All of us have been touched in some capacity by cancer. Regarding cervical cancer, public education programs and PAP smear screenings have us on the victorious side of prevention. It is understandable that given years of education to women on the importance of annual cervical cancer screenings, there is confusion and concern over the newer guidelines.
First, let me say that the changes in cervical cancer screening recommendations are very well founded in significant advances in our technological capability. These recommendations are more than just a financial analysis of societal cost/benefit ratios (dig at conflicting breast cancer screening guidelines). Our newer technologies allow us to perform sensitive testing for Human Papilloma Virus (HPV) strains that are causative in the development of cervical cancer. If a woman has normal appearing cells, and she is free of high-risk strains of HPV, her risk of developing a cervical cancer is almost zero over the next few years. Second, let me emphasize that the PAP smear is only one aspect of care given at an annual exam and women should continue to have a yearly preventive check-up with their gynecologist. With that in mind, the newer PAP smear guidelines are as follows.
Women age 21 and under are not recommended to have PAP smears. These women should have annual health check-ups to include screening for STD’s as indicated, initiation of the HPV vaccine, birth control counseling as indicated and complete health maintenance. If a woman under the age of 21 has not become sexually active, she does not need to have a pelvic exam, and time will be spent on other important aspects of a young woman’s health care.
Women age 21-29 should have an annual exam, well, every year! PAP smears should be obtained as part of that exam every 1-2 years. HPV testing is recommended for those women whose cellular analysis reveals atypical cells on the PAP. Annual health check-ups include blood pressure and weight screening, breast and pelvic exam, STD screening, contraceptive care and family planning.
Women age 30-65 should have an annual exam, you guessed it, every year! During these years many important health screenings will be conducted in addition to a pelvic exam. Women will have blood pressure, cholesterol, thyroid and diabetes screenings. Women will have regular breast exams and referrals for annual mammograms starting at age 40. Family planning, STD testing and contraceptive care is also included. The PAP smear with HPV testing will be conducted every 3-5 years depending on the woman’s individual risk profile.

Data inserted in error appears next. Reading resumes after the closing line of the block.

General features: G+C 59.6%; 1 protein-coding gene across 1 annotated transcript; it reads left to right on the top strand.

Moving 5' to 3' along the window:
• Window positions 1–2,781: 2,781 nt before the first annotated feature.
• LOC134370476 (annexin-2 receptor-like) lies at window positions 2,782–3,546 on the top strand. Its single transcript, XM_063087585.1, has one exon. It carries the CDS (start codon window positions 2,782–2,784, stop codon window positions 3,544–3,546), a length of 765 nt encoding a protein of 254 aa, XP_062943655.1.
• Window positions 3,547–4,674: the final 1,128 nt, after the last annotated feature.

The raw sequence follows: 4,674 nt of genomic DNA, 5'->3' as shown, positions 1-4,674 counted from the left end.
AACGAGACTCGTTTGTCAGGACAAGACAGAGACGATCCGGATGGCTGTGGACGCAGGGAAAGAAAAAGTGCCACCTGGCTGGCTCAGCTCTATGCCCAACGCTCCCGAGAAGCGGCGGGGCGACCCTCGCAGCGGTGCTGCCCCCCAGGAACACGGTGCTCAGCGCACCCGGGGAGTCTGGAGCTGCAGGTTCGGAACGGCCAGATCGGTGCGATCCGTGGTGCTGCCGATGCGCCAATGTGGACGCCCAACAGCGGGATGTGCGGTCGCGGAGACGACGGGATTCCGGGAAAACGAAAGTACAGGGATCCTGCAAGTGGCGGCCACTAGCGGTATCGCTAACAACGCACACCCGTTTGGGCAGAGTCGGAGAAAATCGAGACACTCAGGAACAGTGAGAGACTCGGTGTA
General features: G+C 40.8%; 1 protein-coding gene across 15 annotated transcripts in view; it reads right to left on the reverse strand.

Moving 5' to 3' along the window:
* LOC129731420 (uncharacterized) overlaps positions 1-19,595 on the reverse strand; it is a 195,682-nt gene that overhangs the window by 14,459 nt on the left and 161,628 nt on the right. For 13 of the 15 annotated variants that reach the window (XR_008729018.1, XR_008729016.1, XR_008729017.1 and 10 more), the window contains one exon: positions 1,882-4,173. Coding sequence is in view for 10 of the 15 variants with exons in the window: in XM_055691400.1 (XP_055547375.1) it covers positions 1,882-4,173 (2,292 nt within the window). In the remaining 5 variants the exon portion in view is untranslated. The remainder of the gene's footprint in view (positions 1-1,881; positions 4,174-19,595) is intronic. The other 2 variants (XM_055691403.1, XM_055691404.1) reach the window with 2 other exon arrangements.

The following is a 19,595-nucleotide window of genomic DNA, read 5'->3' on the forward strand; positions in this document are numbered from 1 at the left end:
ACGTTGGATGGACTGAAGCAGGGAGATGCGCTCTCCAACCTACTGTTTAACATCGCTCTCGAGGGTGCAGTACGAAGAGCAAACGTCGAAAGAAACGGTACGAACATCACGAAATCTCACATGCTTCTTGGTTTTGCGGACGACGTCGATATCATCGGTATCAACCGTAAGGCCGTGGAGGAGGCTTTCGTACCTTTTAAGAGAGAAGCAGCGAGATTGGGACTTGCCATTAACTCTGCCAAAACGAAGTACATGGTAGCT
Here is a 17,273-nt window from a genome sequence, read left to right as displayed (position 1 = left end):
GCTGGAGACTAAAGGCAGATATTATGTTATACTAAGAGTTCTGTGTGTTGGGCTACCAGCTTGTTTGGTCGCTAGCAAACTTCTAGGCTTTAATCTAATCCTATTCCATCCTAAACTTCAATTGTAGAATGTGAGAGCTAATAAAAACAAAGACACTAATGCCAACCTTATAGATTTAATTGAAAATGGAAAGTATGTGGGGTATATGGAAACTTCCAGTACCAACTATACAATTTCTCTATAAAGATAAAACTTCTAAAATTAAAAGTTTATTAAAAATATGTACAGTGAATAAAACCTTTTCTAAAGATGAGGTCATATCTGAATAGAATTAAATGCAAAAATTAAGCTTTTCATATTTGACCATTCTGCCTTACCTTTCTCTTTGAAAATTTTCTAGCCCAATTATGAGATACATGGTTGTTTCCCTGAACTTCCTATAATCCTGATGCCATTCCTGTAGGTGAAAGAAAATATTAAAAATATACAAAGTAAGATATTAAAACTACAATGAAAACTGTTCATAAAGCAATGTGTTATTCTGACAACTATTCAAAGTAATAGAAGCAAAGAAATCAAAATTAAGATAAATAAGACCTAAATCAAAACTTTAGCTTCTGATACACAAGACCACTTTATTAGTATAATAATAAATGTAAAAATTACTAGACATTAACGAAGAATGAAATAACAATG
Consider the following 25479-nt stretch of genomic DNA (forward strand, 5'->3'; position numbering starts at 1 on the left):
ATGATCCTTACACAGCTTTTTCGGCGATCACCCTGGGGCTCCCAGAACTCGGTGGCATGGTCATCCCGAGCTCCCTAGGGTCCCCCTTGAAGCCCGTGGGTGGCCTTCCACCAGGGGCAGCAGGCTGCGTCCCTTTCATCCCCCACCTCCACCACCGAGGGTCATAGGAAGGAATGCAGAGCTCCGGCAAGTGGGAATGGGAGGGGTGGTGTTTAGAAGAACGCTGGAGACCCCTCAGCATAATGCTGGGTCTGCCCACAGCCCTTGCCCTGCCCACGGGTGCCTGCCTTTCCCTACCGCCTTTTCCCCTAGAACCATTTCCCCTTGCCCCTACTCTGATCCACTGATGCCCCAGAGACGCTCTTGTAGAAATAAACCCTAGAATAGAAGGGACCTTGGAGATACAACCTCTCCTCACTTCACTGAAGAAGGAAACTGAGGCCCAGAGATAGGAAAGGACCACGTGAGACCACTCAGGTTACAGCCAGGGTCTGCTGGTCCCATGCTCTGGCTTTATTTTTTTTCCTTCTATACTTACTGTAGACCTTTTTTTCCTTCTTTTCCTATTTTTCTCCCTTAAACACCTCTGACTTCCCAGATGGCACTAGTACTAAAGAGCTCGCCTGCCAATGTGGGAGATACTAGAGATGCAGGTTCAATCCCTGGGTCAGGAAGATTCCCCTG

Women age 65 and older will follow current Medicare guidelines. In some women, PAP smears may be discontinued entirely, while others will have a PAP smear every 2 years. Women with HIV and/or a prior history of cervical cancer may be considered high risk and undergo annual PAP smear testing.
To summarize, all women should have an annual gynecological exam…every year! Many important aspects of woman’s health will be reviewed during that exam. Not sure what you should do? Starting last fall, women’s annual preventive exams are covered at 100% by commercial insurers, so give us a call at 512-836-2536 to schedule your exam. Our practice will have extra open exam slots for those patients needing to schedule before the end of the year. We are also offering a program for women who are without insurance to be able to get a preventive exam, PAP smear and gonorrhea/chlamydia testing.
Visit our website at www.capobgyn.com or call us at 512-836-2536 if you have any questions or to schedule your annual exam. You can also learn more from ACOG Practice Bulletin 131 “Screening for Cervical Cancer”.